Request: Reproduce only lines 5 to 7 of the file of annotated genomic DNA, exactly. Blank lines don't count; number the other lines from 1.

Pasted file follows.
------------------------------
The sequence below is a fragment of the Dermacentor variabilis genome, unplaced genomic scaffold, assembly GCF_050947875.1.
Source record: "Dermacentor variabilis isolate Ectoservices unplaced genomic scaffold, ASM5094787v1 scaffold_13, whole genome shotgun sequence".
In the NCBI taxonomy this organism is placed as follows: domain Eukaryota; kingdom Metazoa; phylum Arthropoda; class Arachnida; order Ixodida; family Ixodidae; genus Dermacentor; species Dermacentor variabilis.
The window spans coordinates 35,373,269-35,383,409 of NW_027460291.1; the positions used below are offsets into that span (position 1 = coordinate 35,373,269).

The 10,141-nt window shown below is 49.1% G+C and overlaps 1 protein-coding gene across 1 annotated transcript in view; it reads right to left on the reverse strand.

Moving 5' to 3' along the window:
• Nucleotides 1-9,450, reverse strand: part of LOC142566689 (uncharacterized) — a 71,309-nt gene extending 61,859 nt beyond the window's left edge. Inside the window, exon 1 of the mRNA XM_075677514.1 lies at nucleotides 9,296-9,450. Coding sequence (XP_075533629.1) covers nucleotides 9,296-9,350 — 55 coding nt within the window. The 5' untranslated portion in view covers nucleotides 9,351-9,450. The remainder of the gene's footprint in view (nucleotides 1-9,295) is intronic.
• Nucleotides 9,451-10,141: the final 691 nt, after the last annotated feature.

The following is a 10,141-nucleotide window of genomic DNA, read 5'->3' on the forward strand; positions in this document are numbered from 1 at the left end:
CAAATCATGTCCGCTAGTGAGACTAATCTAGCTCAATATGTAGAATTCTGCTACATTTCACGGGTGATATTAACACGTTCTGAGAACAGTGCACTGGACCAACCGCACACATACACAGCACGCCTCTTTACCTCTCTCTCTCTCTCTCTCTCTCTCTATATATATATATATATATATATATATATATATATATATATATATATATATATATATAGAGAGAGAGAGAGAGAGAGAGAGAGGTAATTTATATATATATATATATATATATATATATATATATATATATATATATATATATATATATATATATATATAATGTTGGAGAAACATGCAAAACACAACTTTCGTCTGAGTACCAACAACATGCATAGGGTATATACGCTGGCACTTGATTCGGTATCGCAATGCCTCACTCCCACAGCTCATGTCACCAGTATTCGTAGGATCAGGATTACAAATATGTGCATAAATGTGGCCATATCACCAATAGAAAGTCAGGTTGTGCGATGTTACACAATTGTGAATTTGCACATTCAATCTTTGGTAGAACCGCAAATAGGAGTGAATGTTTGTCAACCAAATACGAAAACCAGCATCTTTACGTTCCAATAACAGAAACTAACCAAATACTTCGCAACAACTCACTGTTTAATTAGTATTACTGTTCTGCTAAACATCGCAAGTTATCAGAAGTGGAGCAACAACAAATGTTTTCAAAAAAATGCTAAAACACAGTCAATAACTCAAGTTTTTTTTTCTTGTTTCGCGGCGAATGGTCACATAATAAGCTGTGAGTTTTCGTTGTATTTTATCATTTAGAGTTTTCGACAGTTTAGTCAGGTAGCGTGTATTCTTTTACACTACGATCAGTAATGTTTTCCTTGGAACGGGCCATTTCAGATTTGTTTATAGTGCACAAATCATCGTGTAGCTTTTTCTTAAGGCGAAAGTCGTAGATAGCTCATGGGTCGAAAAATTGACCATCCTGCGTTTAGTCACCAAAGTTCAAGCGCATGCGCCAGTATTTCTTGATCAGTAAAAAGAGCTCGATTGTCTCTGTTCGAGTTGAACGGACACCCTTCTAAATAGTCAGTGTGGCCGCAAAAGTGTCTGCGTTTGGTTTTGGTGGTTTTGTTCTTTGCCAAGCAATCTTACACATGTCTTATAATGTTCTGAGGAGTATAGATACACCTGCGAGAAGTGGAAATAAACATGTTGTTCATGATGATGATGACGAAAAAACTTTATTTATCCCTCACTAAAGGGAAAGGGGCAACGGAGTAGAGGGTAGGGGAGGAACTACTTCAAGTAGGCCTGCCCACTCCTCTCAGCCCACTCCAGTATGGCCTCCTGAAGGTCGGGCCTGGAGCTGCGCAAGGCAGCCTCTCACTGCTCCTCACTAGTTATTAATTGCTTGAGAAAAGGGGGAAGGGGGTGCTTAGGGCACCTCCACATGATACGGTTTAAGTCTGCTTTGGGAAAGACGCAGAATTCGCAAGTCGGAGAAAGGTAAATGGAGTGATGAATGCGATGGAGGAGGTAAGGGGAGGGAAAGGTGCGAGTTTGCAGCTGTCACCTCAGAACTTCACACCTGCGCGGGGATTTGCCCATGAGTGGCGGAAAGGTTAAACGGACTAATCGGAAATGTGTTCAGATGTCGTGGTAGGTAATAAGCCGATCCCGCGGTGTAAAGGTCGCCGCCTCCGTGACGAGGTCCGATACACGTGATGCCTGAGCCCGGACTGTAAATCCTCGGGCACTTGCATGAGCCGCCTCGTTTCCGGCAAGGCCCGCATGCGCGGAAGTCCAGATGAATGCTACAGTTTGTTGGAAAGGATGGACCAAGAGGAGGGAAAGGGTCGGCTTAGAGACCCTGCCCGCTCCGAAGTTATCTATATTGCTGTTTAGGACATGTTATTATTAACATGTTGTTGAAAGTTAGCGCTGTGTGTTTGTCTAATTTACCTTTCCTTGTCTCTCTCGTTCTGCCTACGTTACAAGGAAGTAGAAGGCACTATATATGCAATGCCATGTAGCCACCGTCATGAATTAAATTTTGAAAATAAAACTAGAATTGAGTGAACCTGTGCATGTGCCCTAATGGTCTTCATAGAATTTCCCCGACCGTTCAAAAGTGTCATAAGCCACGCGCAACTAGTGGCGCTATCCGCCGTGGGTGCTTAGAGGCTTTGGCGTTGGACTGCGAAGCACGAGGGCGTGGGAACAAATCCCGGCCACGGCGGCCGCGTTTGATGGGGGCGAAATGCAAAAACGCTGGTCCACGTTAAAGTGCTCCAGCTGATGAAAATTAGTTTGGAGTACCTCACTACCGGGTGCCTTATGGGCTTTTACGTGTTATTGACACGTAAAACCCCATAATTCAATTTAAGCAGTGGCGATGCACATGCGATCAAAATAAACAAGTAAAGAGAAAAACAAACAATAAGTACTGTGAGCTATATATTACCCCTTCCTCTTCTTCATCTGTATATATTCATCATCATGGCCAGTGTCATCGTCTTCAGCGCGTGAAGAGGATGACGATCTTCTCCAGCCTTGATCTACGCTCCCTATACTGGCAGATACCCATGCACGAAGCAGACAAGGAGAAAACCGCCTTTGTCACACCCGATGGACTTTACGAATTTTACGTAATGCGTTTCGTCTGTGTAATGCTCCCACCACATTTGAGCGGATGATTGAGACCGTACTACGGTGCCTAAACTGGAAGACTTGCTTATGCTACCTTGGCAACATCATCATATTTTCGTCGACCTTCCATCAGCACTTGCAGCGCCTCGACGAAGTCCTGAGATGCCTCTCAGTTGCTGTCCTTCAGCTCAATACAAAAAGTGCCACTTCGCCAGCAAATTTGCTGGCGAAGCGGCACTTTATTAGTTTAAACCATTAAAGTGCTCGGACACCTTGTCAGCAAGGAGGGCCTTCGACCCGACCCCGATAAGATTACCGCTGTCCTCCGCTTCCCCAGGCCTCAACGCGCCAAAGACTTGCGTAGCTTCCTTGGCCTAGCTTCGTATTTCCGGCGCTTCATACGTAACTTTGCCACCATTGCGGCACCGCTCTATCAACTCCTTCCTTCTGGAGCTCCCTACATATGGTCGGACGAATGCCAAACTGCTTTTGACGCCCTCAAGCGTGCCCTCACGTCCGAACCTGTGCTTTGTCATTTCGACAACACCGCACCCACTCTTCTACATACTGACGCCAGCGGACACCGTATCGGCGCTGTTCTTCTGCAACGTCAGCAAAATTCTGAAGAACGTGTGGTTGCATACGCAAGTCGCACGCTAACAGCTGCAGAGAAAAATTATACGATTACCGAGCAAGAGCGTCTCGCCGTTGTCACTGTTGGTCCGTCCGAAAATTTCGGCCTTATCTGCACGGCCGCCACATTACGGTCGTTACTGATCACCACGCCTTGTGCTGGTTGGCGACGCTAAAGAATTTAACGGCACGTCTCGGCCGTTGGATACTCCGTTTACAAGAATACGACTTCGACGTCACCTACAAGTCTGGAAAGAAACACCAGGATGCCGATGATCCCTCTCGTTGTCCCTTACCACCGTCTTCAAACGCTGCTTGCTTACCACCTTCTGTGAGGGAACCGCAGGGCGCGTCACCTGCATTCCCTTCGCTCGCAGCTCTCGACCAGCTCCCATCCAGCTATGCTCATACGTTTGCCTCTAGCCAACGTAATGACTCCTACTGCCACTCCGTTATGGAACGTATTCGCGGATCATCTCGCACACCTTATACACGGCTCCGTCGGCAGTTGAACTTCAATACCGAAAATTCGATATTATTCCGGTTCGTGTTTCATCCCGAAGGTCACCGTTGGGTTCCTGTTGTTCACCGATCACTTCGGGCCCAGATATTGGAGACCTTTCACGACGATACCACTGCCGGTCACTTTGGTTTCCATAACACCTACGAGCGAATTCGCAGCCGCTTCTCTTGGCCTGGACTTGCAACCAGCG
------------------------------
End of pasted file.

The 10,141-nt window shown below is 49.1% G+C and overlaps 1 protein-coding gene across 1 annotated transcript in view; it reads right to left on the reverse strand.

Moving 5' to 3' along the window:
• Nucleotides 1-9,450, reverse strand: part of LOC142566689 (uncharacterized) — a 71,309-nt gene extending 61,859 nt beyond the window's left edge. Inside the window, exon 1 of the mRNA XM_075677514.1 lies at nucleotides 9,296-9,450. Coding sequence (XP_075533629.1) covers nucleotides 9,296-9,350 — 55 coding nt within the window. The 5' untranslated portion in view covers nucleotides 9,351-9,450. The remainder of the gene's footprint in view (nucleotides 1-9,295) is intronic.